The Atlanta Baroque Orchestra has returned to splendid form. Since the abrupt retirement of John Hsu as its energizing conductor, the period-instrument group has seemed to be hanging on, as if in a drought of artistry and ambition. This season marks violinist Julie Andrijeski’s first as artistic director, and judging by the concert Sunday afternoon at Roswell Presbyterian Church, her effects have been immediate.
The bracing program was titled “Musica Transalpina,” a cursory look at composers and musical trends that made the journey from Italy (a hub of art) to England (a capital of commerce). In a note, Andrijeski quoted Johann Mattheson from 1713: “Whoever wishes to achieve something in music these days makes for England. Italy and France are good for listening and learning; England is good for earning; Germany is good for only eating and drinking.”
Under Andrijeski, who leads from the concertmaster position, the ABO is practically a different group — in personnel, in rhythmic vitality and in extroverted attitude. At the best of times there aren’t many early-music professionals in the region. At Sunday’s concert, a few Atlantans — violinists Ute Marks and Shawn Pagliarini, flutist Janice Joyce — joined out-of-towners such as violinist Martha Perry, trumpeter Barry Bauguess and harpsichordist Webb Wiggins, some of whom regularly sit in with Atlanta ensembles. The 14 musicians were again proving their essential worth to the community.
They opened with Arcangelo Corelli’s D Major Concerto grosso Op. 6, No. 4, a miracle of exuberance and invention. Corelli’s style of writing was hugely influential, from Handel and Vivaldi to Bach. Countless composers churned out reams of Corellian concertos and sinfonias and loosely similar-sounding works. To his contemporaries, the Op. 6 set was “to the musitians like the bread of life.” (In the early 1700s, musical notation was only somewhat more standardized than English spelling.) In performance, Corelli’s Sonata for Trumpet and Strings danced and galloped with a dark, stately beauty, and the central “Grave” movement featured heartbreaking little harmonies. This is genius stuff, perhaps to the Baroque what Haydn was to the Classical era.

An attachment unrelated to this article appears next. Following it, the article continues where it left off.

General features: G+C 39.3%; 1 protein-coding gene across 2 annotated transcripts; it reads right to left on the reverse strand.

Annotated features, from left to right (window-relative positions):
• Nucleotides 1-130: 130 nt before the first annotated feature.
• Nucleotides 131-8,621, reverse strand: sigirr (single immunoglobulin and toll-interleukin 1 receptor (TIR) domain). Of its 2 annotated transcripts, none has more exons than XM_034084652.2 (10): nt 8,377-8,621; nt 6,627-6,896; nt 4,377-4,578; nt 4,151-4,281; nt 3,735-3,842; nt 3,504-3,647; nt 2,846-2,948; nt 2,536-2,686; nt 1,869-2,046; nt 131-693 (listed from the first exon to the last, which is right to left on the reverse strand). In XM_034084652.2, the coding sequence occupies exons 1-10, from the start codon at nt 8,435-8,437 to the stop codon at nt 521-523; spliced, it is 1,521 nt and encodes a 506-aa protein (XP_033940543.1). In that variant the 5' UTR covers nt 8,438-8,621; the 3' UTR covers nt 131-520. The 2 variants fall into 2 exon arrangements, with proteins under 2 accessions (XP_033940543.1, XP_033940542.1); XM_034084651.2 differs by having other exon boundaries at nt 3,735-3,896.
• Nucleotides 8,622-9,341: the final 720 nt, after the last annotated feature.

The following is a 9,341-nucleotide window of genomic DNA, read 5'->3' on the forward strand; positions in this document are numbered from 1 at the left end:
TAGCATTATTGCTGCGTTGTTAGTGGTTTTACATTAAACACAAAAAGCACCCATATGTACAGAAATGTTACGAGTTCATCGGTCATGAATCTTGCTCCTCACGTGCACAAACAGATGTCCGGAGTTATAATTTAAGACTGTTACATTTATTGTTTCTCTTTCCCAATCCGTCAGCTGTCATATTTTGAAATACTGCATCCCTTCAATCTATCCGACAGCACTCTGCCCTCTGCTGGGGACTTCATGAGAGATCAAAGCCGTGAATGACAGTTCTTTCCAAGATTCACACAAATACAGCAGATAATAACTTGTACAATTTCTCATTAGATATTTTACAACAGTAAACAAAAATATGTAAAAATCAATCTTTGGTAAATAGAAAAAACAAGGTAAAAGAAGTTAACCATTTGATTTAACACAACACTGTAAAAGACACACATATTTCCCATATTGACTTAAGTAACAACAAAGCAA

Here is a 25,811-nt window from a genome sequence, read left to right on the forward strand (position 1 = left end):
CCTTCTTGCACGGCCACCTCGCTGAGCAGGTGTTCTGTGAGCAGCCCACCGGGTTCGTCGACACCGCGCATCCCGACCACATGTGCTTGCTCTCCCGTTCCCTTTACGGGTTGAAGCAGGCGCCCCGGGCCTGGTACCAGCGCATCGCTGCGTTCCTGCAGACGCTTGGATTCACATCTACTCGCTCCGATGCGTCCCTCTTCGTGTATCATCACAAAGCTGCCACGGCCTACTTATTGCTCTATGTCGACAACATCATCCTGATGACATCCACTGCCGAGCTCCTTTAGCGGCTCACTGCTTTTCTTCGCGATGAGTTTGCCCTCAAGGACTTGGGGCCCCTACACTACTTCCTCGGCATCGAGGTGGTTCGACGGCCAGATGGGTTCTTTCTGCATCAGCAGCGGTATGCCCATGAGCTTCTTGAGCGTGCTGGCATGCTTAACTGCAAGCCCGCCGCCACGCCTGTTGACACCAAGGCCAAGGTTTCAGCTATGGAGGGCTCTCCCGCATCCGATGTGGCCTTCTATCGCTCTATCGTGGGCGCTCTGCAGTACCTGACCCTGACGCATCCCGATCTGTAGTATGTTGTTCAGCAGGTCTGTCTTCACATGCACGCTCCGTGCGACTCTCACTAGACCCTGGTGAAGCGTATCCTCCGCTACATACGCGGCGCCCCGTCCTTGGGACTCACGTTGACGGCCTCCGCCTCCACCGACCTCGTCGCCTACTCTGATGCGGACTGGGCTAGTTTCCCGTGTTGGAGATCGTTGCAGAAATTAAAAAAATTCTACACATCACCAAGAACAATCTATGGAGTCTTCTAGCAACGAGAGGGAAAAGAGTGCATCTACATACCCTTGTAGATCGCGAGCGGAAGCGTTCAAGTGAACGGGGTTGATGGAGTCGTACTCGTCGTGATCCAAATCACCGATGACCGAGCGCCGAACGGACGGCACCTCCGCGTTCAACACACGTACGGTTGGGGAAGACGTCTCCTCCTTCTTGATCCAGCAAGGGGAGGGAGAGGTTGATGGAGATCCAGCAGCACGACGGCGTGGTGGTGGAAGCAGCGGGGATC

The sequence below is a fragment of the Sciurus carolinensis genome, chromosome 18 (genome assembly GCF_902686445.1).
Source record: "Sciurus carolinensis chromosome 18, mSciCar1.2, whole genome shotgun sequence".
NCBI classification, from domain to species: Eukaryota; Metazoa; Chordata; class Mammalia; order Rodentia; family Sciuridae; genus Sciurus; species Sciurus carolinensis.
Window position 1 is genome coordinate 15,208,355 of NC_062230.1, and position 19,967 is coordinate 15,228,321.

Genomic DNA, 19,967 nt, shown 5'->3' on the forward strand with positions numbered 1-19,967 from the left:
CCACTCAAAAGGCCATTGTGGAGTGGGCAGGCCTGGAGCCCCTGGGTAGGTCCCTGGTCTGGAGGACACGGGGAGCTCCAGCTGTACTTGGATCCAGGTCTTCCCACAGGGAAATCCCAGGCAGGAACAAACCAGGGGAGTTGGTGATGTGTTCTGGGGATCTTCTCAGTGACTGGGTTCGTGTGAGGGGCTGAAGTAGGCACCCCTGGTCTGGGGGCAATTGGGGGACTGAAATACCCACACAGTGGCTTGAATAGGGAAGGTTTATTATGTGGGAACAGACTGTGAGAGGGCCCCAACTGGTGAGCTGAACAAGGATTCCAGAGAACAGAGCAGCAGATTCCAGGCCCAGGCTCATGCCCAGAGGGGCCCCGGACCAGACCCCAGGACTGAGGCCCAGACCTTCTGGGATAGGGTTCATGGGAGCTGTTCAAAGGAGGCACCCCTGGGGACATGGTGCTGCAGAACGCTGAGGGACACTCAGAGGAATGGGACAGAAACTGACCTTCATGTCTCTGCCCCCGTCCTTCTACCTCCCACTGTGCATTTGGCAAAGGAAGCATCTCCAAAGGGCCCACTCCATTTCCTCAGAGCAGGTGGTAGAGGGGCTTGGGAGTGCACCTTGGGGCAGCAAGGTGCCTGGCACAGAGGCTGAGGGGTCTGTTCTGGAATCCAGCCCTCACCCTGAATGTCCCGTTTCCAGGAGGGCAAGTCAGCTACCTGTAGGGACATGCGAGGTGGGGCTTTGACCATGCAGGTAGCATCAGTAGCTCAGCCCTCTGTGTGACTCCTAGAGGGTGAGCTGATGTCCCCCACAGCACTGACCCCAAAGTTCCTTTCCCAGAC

Corelli’s music influenced English tastes in part through his student, Francesco Geminiani. The orchestra closed the concert with the pupil’s arrangement of the master’s “La Follia,” a hypnotic Spanish dance tune popular in the Baroque. “La Follia” has an especially fascinating history: as a rhythm and melody, it likely originated in West Africa, traveled to Cuba with the slave trade, then moved to Seville, which was Havana’s main trading partner. From a “low” birth, it was slowed down, regularized and adopted into courtly high fashion across Europe. Andrijeski and cellist Brent Wissick reveled in its earthy roots. They played it with tight virtuosity and the show-stealing abandon that a bluegrass fiddle band reserves for “The Orange Blossom Special.”
One of Geminiani’s pupils, a lesser-known Englishman named Charles Avison, is credited with no fewer than 50 Corelli-styled concerti grosso, among them arrangements from other composers. On Sunday we heard what was billed as the U.S. premiere of Avison’s Concerto in E minor, an arrangement from Geminiani’s Op. 1 Sonata (recently edited by Mark Kroll).
Like many of the works on this program, it included substantive violin solos, played with a fiery charisma by Andrijeski. The E minor Concerto’s “Tempo giusto” movement flew like the wind and offered the sort of elegant shocks that we expect from Vivaldi. In all, a delightful afternoon and a promising future for Atlanta Baroque.